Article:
Aly Raisman Discusses Next Steps For Helping Survivors Of Sexual Abuse

Photo: NOAH BERGER/AFP/Getty Images.
Aly Raisman, three-time gold medal Olympic gymnast, has been a force at the forefront of conversations surrounding sexual assault survivors and child sexual abuse. Since she came forward about disgraced USA Gymnastics doctor Larry Nassar’s abuse, she’s used her platform to have discussions about how abuse can be prevented and why it’s important to believe survivors.
Now, on NBC News’ TODAY on Tuesday, Raisman announced that she would be supporting a California bill to extend the statute of limitations for reporting childhood sexual abuse. After hearing about the survivors who came forward about University of Southern California gynecologist George Tyndall, Raisman told TODAY that she saw similarities between that case and what had happened to her and hundreds of other gymnasts.
"Another doctor has so many survivors, and it's the same story of so many people knew about it and covered it up,'' Raisman told TODAY.
In Tyndall’s case, he was accused by more than 400 people of conducting inappropriate pelvic exams, photographing students’ genitals, and making sexual remarks about their bodies. He had complaints filed against him dating back to the 90s, although the university allowed him to continue treating patients until 2016. Survivors sued the university in a class-action lawsuit, and the case was settled with a $215 million payout. He was allowed to resign with a financial payout, and is under investigation by the Los Angeles Police Department and a grand jury.
Many survivors of Tyndall's abuse have not been able to file claims due to the state's statute of limitations, but the new bill would change that. "I don't think there should be a statute of limitations when it comes to abuse,'' Raisman told TODAY. Raisman will join a group of Tyndall's survivors in Sacramento on Tuesday to lobby for the bill.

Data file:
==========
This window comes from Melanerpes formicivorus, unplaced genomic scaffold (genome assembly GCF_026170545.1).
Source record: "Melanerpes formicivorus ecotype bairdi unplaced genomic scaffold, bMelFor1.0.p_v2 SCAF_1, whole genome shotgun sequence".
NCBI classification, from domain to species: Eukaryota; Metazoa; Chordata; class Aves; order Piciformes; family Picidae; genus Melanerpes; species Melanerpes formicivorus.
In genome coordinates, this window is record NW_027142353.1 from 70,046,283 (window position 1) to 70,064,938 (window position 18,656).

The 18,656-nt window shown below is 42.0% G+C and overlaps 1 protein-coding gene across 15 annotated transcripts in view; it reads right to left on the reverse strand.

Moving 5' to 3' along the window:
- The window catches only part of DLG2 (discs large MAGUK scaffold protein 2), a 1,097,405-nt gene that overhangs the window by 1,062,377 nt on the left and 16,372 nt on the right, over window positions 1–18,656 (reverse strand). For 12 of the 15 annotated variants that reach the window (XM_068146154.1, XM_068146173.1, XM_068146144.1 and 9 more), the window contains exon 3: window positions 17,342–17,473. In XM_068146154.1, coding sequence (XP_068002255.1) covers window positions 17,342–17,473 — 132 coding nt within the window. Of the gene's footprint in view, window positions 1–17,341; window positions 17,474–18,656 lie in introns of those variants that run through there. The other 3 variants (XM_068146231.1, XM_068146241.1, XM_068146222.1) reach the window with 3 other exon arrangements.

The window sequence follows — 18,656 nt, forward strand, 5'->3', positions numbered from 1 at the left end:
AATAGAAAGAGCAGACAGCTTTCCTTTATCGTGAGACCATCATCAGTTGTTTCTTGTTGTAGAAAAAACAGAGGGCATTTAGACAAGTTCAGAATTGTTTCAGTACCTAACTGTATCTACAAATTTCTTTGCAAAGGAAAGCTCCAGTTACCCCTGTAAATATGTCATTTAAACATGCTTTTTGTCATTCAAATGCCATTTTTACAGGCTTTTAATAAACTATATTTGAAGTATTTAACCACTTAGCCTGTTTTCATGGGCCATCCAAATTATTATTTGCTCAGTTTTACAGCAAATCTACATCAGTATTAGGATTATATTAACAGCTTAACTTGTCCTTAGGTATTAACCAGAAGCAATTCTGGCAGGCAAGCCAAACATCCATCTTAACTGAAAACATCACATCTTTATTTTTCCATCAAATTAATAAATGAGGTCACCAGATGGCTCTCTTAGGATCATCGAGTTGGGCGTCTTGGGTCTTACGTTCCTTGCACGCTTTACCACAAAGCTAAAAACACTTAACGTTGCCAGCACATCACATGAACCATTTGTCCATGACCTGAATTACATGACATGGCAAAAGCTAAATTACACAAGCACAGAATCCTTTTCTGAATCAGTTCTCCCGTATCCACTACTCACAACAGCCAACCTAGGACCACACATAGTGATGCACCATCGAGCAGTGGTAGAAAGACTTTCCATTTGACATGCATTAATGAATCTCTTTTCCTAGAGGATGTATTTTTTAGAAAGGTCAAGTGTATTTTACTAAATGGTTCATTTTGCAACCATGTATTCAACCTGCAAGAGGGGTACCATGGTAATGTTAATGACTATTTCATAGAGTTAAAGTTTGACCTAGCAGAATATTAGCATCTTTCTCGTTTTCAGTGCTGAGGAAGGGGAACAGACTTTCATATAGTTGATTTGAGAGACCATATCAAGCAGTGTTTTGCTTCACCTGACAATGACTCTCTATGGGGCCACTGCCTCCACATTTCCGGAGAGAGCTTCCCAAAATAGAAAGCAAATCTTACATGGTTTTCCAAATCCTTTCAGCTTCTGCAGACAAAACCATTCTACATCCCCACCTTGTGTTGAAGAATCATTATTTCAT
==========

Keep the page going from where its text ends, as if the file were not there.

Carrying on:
In addition to this latest effort, Raisman has been working with the organization Darkness to Light to educate adults about how to identify and stop abuse. Raisman told Refinery29 that the fact that Nassar was so respected by coaches and adults at USA Gymnastics, but gymnasts didn't want to be treated by him, should have been a red flag. "If people around us were more aware and paid attention, he would’ve been stopped a long time ago," she told Refinery29.
The disturbing parallels between Tyndall and Nassar's survivors show that sexual abuse is bigger than one person or one case — it's a systemic issue that affects everyone.
If you have experienced sexual violence and are in need of crisis support, please call the RAINN Sexual Assault Hotline at 1-800-656-HOPE (4673).

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